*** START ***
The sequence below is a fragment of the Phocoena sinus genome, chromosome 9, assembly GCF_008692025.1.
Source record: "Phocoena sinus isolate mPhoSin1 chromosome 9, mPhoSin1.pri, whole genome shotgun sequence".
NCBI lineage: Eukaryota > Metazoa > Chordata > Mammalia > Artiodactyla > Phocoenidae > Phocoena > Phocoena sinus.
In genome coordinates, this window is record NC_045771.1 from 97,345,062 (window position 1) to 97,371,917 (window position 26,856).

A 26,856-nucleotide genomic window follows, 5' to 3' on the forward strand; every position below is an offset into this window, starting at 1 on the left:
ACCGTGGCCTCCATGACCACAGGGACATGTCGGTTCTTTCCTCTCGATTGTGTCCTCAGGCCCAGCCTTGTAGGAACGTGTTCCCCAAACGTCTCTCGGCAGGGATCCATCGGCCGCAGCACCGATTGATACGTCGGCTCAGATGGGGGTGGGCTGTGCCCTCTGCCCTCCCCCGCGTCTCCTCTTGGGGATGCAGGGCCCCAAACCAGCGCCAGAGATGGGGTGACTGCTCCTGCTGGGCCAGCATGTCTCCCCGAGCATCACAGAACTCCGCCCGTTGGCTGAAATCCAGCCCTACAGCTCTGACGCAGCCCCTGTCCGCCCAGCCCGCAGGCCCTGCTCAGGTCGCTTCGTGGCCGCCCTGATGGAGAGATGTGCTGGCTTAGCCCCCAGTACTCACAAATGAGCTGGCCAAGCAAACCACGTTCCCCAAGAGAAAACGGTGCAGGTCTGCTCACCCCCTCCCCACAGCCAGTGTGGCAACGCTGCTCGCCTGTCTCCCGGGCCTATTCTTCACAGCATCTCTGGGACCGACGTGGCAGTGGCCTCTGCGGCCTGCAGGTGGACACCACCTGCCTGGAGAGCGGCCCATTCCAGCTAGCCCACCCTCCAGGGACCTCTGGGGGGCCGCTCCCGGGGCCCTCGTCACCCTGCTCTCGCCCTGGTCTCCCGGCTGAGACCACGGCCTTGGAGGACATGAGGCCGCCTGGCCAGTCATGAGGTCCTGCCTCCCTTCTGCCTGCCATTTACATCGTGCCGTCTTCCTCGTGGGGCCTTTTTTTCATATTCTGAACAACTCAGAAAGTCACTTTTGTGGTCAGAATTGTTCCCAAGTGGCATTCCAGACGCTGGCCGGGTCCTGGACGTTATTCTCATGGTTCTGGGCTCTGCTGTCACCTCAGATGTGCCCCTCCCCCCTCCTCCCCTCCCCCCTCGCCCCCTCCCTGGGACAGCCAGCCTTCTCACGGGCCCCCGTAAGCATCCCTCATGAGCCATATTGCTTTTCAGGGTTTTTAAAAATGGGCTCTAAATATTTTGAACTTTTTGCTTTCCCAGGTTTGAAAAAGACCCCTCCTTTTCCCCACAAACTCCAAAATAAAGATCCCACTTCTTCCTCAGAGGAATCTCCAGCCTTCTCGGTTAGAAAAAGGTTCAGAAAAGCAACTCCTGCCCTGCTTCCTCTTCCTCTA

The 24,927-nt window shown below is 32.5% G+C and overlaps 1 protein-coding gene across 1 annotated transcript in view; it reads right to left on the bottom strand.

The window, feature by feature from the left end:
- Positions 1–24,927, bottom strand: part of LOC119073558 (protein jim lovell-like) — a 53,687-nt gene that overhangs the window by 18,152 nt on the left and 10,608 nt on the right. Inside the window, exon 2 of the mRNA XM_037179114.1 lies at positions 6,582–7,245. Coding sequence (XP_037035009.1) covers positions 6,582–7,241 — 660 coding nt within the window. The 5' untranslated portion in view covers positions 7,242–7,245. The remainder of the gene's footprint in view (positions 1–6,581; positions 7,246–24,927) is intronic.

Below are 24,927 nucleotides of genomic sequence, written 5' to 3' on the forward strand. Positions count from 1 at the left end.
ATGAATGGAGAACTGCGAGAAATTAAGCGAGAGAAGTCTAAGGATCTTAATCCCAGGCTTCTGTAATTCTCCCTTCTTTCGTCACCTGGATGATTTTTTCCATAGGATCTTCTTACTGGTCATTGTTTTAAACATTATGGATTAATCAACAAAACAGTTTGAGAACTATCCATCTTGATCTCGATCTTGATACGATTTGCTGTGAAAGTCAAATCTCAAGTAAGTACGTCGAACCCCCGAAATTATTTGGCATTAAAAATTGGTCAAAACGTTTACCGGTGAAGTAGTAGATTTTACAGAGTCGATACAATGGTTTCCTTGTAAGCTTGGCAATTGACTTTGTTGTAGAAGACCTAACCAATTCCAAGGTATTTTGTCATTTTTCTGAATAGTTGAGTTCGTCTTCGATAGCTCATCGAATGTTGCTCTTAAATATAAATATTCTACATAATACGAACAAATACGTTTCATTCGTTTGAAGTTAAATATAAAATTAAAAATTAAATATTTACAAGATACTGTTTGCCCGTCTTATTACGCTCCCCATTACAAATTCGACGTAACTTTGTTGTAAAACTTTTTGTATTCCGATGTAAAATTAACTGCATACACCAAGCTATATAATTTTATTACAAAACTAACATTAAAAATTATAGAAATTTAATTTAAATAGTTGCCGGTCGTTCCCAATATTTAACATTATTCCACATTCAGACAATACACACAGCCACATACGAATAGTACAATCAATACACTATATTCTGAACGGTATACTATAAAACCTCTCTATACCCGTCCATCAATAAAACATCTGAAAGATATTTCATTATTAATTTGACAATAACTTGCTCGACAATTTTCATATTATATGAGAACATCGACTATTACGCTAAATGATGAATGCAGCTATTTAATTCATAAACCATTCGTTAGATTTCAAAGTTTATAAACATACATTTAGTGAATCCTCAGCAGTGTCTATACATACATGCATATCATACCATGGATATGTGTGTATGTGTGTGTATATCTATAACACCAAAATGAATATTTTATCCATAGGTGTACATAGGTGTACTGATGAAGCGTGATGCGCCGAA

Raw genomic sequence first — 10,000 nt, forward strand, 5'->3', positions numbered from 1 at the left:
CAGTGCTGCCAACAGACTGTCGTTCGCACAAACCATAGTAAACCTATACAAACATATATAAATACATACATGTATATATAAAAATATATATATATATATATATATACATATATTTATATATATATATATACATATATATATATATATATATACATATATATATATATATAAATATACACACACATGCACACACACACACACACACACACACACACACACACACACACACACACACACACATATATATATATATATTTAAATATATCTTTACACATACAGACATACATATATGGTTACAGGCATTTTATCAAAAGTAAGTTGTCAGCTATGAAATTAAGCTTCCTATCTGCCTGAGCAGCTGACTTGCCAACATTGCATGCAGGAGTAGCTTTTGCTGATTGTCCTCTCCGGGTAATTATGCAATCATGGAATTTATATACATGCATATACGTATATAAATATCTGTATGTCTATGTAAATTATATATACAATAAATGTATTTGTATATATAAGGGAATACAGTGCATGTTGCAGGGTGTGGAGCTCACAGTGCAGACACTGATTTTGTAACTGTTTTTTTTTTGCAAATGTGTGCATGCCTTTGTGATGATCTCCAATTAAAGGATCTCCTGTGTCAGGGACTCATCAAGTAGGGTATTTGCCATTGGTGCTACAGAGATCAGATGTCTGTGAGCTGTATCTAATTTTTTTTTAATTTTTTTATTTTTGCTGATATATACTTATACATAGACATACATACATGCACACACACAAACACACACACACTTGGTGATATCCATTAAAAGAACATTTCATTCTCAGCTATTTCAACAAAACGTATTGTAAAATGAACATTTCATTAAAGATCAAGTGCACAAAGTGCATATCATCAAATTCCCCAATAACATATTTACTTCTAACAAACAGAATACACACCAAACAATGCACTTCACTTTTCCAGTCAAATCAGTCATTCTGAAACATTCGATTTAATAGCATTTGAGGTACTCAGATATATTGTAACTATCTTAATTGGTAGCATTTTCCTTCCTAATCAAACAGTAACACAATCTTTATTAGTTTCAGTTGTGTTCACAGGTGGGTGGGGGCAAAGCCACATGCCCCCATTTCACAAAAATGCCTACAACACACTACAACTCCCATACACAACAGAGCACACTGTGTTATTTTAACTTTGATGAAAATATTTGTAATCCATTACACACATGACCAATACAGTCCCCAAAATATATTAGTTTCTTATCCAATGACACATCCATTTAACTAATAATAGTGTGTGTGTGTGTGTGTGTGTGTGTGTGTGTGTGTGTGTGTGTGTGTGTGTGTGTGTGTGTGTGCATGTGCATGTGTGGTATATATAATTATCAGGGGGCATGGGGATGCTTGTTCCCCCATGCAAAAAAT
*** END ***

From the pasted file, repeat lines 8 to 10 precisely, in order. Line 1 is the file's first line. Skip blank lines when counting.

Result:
The window, feature by feature from the left end:
- Positions 1–24,927, bottom strand: part of LOC119073558 (protein jim lovell-like) — a 53,687-nt gene that overhangs the window by 18,152 nt on the left and 10,608 nt on the right. Inside the window, exon 2 of the mRNA XM_037179114.1 lies at positions 6,582–7,245. Coding sequence (XP_037035009.1) covers positions 6,582–7,241 — 660 coding nt within the window. The 5' untranslated portion in view covers positions 7,242–7,245. The remainder of the gene's footprint in view (positions 1–6,581; positions 7,246–24,927) is intronic.

Below are 24,927 nucleotides of genomic sequence, written 5' to 3' on the forward strand. Positions count from 1 at the left end.